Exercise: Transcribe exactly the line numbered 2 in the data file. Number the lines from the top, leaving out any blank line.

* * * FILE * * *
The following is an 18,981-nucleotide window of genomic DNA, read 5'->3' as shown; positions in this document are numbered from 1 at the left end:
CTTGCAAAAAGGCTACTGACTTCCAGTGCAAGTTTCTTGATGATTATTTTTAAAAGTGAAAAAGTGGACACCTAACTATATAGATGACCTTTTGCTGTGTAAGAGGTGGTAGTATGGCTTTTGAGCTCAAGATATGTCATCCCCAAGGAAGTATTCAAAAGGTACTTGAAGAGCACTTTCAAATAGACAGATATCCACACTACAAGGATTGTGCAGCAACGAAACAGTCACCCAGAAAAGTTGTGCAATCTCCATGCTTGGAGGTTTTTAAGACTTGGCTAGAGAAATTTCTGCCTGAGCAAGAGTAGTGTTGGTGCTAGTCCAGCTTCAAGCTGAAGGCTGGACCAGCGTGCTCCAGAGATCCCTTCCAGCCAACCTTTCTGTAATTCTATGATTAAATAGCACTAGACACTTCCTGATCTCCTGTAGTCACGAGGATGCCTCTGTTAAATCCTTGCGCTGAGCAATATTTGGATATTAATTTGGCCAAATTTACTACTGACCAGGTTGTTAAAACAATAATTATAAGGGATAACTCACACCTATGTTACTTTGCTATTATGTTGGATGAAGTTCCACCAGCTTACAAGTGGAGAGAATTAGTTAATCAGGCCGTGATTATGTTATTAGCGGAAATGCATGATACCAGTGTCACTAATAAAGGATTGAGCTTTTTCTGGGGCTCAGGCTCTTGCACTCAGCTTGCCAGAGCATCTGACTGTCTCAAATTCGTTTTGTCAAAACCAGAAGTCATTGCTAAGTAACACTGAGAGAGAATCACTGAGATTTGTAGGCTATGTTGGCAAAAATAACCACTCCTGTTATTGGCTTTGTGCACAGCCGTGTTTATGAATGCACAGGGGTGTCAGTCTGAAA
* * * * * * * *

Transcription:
CTTGCAAAAAGGCTACTGACTTCCAGTGCAAGTTTCTTGATGATTATTTTTAAAAGTGAAAAAGTGGACACCTAACTATATAGATGACCTTTTGCTGTGTAAGAGGTGGTAGTATGGCTTTTGAGCTCAAGATATGTCATCCCCAAGGAAGTATTCAAAAGGTACTTGAAGAGCACTTTCAAATAGACAGATATCCACACTACAAGGATTGTGCAGCAACGAAACAGTCACCCAGAAAAGTTGTGCAATCTCCATGCTTGGAGGTTTTTAAGACTTGGCTAGAGAAATTTCTGCCTGAGCAAGAGTAGTGTTGGTGCTAGTCCAGCTTCAAGCTGAAGGCTGGACCAGCGTGCTCCAGAGATCCCTTCCAGCCAACCTTTCTGTAATTCTATGATTAAATAGCACTAGACACTTCCTGATCTCCTGTAGTCACGAGGATGCCTCTGTTAAATCCTTGCGCTGAGCAATATTTGGATATTAATTTGGCCAAATTTACTACTGACCAGGTTGTTAAAACAATAATTATAAGGGATAACTCACACCTATGTTACTTTGCTATTATGTTGGATGAAGTTCCACCAGCTTACAAGTGGAGAGAATTAGTTAATCAGGCCGTGATTATGTTATTAGCGGAAATGCATGATACCAGTGTCACTAATAAAGGATTGAGCTTTTTCTGGGGCTCAGGCTCTTGCACTCAGCTTGCCAGAGCATCTGACTGTCTCAAATTCGTTTTGTCAAAACCAGAAGTCATTGCTAAGTAACACTGAGAGAGAATCACTGAGATTTGTAGGCTATGTTGGCAAAAATAACCACTCCTGTTATTGGCTTTGTGCACAGCCGTGTTTATGAATGCACAGGGGTGTCAGTCTGAAA